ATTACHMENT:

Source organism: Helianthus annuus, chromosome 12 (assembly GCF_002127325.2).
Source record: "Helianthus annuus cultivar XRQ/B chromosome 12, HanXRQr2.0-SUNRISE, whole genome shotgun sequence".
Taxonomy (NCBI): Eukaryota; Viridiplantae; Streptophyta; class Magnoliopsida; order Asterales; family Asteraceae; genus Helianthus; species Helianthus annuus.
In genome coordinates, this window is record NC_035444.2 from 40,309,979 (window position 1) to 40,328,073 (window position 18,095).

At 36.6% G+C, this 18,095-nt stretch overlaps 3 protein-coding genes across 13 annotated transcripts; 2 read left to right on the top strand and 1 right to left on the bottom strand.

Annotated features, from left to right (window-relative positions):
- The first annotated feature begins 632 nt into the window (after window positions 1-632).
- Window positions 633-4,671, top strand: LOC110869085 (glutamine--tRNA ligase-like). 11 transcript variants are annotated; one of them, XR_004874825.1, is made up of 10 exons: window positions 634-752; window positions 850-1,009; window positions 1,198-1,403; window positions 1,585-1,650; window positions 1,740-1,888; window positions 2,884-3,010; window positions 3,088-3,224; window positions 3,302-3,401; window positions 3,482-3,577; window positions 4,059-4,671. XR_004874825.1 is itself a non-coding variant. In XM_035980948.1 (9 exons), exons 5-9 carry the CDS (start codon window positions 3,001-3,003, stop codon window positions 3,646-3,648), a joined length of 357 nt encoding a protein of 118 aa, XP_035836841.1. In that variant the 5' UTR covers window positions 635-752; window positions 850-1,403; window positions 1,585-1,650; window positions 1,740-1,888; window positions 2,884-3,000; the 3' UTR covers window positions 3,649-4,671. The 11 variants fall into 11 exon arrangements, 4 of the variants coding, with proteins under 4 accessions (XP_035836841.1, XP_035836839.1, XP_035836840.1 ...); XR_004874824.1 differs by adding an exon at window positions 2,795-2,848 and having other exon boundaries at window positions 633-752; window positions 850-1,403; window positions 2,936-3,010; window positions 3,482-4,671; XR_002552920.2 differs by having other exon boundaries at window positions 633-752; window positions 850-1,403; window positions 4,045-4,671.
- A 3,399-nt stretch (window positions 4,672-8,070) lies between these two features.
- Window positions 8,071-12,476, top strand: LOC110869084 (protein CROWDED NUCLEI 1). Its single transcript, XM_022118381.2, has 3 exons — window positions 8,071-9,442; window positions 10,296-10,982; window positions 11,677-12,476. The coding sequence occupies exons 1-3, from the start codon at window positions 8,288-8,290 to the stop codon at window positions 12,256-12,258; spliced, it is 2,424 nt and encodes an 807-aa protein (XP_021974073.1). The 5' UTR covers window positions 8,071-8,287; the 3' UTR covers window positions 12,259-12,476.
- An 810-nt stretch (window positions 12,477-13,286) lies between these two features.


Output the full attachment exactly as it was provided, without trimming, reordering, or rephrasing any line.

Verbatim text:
Source organism: Helianthus annuus, chromosome 12 (assembly GCF_002127325.2).
Source record: "Helianthus annuus cultivar XRQ/B chromosome 12, HanXRQr2.0-SUNRISE, whole genome shotgun sequence".
Taxonomy (NCBI): Eukaryota; Viridiplantae; Streptophyta; class Magnoliopsida; order Asterales; family Asteraceae; genus Helianthus; species Helianthus annuus.
In genome coordinates, this window is record NC_035444.2 from 40,309,979 (window position 1) to 40,328,073 (window position 18,095).

At 36.6% G+C, this 18,095-nt stretch overlaps 3 protein-coding genes across 13 annotated transcripts; 2 read left to right on the top strand and 1 right to left on the bottom strand.

Annotated features, from left to right (window-relative positions):
- The first annotated feature begins 632 nt into the window (after window positions 1-632).
- Window positions 633-4,671, top strand: LOC110869085 (glutamine--tRNA ligase-like). 11 transcript variants are annotated; one of them, XR_004874825.1, is made up of 10 exons: window positions 634-752; window positions 850-1,009; window positions 1,198-1,403; window positions 1,585-1,650; window positions 1,740-1,888; window positions 2,884-3,010; window positions 3,088-3,224; window positions 3,302-3,401; window positions 3,482-3,577; window positions 4,059-4,671. XR_004874825.1 is itself a non-coding variant. In XM_035980948.1 (9 exons), exons 5-9 carry the CDS (start codon window positions 3,001-3,003, stop codon window positions 3,646-3,648), a joined length of 357 nt encoding a protein of 118 aa, XP_035836841.1. In that variant the 5' UTR covers window positions 635-752; window positions 850-1,403; window positions 1,585-1,650; window positions 1,740-1,888; window positions 2,884-3,000; the 3' UTR covers window positions 3,649-4,671. The 11 variants fall into 11 exon arrangements, 4 of the variants coding, with proteins under 4 accessions (XP_035836841.1, XP_035836839.1, XP_035836840.1 ...); XR_004874824.1 differs by adding an exon at window positions 2,795-2,848 and having other exon boundaries at window positions 633-752; window positions 850-1,403; window positions 2,936-3,010; window positions 3,482-4,671; XR_002552920.2 differs by having other exon boundaries at window positions 633-752; window positions 850-1,403; window positions 4,045-4,671.
- A 3,399-nt stretch (window positions 4,672-8,070) lies between these two features.
- Window positions 8,071-12,476, top strand: LOC110869084 (protein CROWDED NUCLEI 1). Its single transcript, XM_022118381.2, has 3 exons — window positions 8,071-9,442; window positions 10,296-10,982; window positions 11,677-12,476. The coding sequence occupies exons 1-3, from the start codon at window positions 8,288-8,290 to the stop codon at window positions 12,256-12,258; spliced, it is 2,424 nt and encodes an 807-aa protein (XP_021974073.1). The 5' UTR covers window positions 8,071-8,287; the 3' UTR covers window positions 12,259-12,476.
- An 810-nt stretch (window positions 12,477-13,286) lies between these two features.